When the harmonica becomes dirty inside (dirty reeds), it might sound out of tune and become harder to play. At times, it might be construed as metal fatigue and this would mean tuning the reeds. I have some very old harmonicas, some aren't made by Hohner anymore and they still play as good as they always did. I found that completely disassembling the harmonica and washing the reedplates in a soapy solution IE: dish detergent  in lukewarm water and scrubbing them with a soft tootbrush does wonders. As for the comb, a dry toothbrush does the trick. If the harmonica is held together with small nails, eventually, the nails won't hold  it together because the holes become bigger with time. I found that using toothpicks to make the holes smaller  takes care of this problem. If reeds need to be retuned, using a tuner, the pitch of a reed can be changed by either slightly filing the tip  of the reed to make the pitch higher or slightly filing the middle of the reed to make the pitch slightly lower. This has to be done very delicately as there is no room for error. This is much cheaper than having to buy harmonicas. Another tip is to save old harmonicas so the reeds can be used to replace the faulty ones on the good harmonicas. This is what "Doctor Norm" prescribes for faulty harmonicas. Of course any suggestions are welcomed. At the price of harmonicas nowadays, anything that can extend their lives is welcomed. The best of the day to you my friends.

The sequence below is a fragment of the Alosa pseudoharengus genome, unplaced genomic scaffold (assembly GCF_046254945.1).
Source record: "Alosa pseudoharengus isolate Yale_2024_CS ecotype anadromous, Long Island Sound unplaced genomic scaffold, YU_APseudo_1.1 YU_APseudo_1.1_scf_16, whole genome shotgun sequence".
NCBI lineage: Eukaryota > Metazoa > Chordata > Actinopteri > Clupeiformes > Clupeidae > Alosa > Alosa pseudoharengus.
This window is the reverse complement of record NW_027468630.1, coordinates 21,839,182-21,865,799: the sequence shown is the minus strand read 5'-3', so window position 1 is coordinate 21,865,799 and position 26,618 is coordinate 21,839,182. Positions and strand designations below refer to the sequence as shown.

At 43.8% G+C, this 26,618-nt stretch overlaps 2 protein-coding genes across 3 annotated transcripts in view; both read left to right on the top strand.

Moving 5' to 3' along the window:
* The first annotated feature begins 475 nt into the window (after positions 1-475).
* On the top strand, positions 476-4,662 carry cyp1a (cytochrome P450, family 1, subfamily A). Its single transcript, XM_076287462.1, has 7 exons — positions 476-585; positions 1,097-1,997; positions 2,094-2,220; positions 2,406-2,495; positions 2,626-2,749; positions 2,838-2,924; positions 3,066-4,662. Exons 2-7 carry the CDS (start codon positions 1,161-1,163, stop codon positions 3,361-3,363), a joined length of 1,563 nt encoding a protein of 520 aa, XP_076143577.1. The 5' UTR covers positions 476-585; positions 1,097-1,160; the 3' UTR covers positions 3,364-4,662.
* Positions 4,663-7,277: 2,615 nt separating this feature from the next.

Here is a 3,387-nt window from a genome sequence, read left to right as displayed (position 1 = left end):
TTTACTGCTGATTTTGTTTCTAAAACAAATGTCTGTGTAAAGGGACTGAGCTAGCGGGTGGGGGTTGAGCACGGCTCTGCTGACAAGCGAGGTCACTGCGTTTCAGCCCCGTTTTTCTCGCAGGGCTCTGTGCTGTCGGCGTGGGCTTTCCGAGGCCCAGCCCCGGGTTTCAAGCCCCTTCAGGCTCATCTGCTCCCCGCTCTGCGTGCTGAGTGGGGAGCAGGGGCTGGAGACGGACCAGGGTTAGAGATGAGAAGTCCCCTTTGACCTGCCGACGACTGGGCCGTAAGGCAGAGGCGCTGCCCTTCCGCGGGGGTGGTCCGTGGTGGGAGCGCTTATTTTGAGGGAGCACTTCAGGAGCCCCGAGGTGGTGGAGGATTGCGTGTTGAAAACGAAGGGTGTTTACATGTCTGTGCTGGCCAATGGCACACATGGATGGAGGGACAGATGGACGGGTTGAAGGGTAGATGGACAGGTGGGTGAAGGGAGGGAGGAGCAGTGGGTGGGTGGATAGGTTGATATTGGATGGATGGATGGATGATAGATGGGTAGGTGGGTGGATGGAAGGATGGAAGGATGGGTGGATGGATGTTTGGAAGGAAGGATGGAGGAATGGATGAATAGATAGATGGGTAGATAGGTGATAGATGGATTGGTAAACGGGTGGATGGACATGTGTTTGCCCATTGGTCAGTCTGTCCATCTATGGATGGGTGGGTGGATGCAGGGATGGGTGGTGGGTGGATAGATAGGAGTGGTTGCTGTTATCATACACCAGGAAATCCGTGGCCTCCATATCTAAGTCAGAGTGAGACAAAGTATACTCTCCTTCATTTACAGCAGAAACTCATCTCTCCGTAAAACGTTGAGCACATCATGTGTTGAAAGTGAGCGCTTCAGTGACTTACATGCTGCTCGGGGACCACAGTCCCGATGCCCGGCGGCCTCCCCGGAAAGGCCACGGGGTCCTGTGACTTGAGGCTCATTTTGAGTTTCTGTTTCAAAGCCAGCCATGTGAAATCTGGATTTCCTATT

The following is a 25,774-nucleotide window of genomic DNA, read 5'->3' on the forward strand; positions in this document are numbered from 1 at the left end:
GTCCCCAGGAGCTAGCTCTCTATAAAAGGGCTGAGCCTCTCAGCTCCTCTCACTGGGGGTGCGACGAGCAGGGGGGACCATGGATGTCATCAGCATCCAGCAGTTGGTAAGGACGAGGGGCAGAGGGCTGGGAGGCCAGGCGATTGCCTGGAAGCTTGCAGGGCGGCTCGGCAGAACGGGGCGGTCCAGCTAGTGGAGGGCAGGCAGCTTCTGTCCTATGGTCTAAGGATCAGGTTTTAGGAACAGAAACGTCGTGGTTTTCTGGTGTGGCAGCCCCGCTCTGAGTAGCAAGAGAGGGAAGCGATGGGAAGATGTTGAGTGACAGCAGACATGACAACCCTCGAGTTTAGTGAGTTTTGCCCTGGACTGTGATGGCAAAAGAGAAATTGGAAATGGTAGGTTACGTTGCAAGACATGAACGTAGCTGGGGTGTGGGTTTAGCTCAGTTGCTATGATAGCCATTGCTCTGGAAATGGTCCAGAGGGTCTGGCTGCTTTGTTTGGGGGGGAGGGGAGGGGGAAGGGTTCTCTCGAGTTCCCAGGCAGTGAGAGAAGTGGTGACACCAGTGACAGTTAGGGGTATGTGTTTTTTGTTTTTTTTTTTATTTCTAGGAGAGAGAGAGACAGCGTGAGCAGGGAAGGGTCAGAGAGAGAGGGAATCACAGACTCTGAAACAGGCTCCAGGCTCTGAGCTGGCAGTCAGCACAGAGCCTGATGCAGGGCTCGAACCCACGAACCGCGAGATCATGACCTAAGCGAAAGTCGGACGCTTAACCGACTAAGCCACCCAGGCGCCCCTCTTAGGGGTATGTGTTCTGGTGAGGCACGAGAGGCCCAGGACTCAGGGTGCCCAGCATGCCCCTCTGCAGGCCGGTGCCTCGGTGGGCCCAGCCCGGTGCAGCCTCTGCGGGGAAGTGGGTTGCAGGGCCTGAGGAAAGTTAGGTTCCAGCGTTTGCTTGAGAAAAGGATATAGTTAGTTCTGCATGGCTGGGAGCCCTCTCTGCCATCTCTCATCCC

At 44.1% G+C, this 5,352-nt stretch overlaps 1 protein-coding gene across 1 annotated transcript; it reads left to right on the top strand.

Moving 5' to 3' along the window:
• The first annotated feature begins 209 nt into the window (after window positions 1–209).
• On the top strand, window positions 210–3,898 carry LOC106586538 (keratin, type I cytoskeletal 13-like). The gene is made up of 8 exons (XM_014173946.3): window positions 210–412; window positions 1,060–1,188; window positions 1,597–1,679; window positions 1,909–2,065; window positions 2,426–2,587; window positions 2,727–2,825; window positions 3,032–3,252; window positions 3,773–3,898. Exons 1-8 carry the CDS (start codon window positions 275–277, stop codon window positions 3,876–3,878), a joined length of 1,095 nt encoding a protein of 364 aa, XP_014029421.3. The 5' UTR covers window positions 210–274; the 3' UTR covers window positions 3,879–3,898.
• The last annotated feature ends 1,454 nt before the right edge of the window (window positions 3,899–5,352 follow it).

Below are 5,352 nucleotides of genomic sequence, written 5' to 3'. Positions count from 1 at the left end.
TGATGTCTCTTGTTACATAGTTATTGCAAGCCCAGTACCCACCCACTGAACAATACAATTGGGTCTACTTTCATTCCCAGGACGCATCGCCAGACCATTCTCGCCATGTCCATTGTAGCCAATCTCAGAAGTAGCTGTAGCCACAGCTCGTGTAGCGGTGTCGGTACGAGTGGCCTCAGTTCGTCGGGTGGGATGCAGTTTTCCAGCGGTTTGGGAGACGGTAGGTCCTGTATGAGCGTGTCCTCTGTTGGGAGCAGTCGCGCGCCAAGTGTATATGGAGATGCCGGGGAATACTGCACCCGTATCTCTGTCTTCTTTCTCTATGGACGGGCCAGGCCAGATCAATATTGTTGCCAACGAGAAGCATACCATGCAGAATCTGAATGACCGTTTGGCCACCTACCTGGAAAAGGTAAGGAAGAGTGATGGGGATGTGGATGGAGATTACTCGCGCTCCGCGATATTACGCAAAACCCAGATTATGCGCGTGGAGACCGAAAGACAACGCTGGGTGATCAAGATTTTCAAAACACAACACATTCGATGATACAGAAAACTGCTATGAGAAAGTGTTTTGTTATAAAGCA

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Interesting topic and one I had to struggle through myself as well. IMO every harmonica player should know how to gap and tune reeds as a bare minimum. Luckily for me in 4 years time I have yet had to retune because my harmonica is out of tune. Maybe this is because I've mostly been playing Seydels with SS reeds, or maybe I'm just careful while playing. 

I've retuned all my harmonica's to Paddy Richter tuning using the technique you described. I've also had a phase where I valved my diatonics, while this does allow for more expression it also gives more hassle. Sometimes the valves get stuck in the middle of a song making the harmonica less reliable.  Right now, I'm neither a fan nor an opponent of (half) valving the diatonic harmonica. 

As for cleaning, most of the dirt piles up near the entrance of the hole, usually I can clean the harmonica by just picking out the dirt there. I try to avoid washing personally, the combination of metal and water just don't go that well for me.. 

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